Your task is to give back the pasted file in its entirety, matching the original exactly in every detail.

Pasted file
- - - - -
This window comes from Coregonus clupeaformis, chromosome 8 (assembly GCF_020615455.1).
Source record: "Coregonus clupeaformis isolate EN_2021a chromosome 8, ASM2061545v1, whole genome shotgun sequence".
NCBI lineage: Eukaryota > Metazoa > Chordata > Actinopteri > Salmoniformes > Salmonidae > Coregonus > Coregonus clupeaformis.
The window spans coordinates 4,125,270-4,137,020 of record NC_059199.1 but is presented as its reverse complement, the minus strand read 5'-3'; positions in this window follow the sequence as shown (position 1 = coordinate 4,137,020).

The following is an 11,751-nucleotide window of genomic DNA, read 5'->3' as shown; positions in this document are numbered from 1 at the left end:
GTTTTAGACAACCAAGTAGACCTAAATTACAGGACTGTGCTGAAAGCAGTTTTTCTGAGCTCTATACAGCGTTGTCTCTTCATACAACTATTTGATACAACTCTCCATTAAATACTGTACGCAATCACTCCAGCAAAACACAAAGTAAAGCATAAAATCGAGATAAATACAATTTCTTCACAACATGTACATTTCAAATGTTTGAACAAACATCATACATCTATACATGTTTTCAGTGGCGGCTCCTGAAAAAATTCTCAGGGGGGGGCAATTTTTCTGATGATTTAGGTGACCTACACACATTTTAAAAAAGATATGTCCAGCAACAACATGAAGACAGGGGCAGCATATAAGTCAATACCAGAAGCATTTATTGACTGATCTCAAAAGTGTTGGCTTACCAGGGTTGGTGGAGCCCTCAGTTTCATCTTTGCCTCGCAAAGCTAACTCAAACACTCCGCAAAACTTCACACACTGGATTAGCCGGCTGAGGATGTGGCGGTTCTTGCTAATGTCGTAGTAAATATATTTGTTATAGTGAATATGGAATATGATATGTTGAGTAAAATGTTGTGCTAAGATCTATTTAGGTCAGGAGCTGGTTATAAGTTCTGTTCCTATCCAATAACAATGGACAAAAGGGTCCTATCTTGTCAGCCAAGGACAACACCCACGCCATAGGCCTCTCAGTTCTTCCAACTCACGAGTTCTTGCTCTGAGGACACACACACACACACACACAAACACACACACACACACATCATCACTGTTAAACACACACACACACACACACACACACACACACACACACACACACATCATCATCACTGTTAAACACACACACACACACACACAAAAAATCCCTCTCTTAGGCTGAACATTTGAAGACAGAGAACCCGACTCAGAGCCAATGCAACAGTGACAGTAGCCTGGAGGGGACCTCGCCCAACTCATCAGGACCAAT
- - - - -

This window comes from Coregonus clupeaformis, chromosome 8 (assembly GCF_020615455.1).
Source record: "Coregonus clupeaformis isolate EN_2021a chromosome 8, ASM2061545v1, whole genome shotgun sequence".
NCBI lineage: Eukaryota > Metazoa > Chordata > Actinopteri > Salmoniformes > Salmonidae > Coregonus > Coregonus clupeaformis.
The window spans coordinates 4,125,270-4,137,020 of record NC_059199.1 but is presented as its reverse complement, the minus strand read 5'-3'; positions in this window follow the sequence as shown (position 1 = coordinate 4,137,020).

The following is an 11,751-nucleotide window of genomic DNA, read 5'->3' as shown; positions in this document are numbered from 1 at the left end:
GTTTTAGACAACCAAGTAGACCTAAATTACAGGACTGTGCTGAAAGCAGTTTTTCTGAGCTCTATACAGCGTTGTCTCTTCATACAACTATTTGATACAACTCTCCATTAAATACTGTACGCAATCACTCCAGCAAAACACAAAGTAAAGCATAAAATCGAGATAAATACAATTTCTTCACAACATGTACATTTCAAATGTTTGAACAAACATCATACATCTATACATGTTTTCAGTGGCGGCTCCTGAAAAAATTCTCAGGGGGGGGCAATTTTTCTGATGATTTAGGTGACCTACACACATTTTAAAAAAGATATGTCCAGCAACAACATGAAGACAGGGGCAGCATATAAGTCAATACCAGAAGCATTTATTGACTGATCTCAAAAGTGTTGGCTTACCAGGGTTGGTGGAGCCCTCAGTTTCATCTTTGCCTCGCAAAGCTAACTCAAACACTCCGCAAAACTTCACACACTGGATTAGCCGGCTGAGGATGTGGCGGTTCTTGCTAATGTCGTAGTAAATATATTTGTTATAGTGAATATGGAATATGATATGTTGAGTAAAATGTTGTGCTAAGATCTATTTAGGTCAGGAGCTGGTTATAAGTTCTGTTCCTATCCAATAACAATGGACAAAAGGGTCCTATCTTGTCAGCCAAGGACAACACCCACGCCATAGGCCTCTCAGTTCTTCCAACTCACGAGTTCTTGCTCTGAGGACACACACACACACACACACAAACACACACACACACACATCATCACTGTTAAACACACACACACACACACACACACACACACACACACACACACACATCATCATCACTGTTAAACACACACACACACACACACAAAAAATCCCTCTCTTAGGCTGAACATTTGAAGACAGAGAACCCGACTCAGAGCCAATGCAACAGTGACAGTAGCCTGGAGGGGACCTCGCCCAACTCATCAGGACCAAT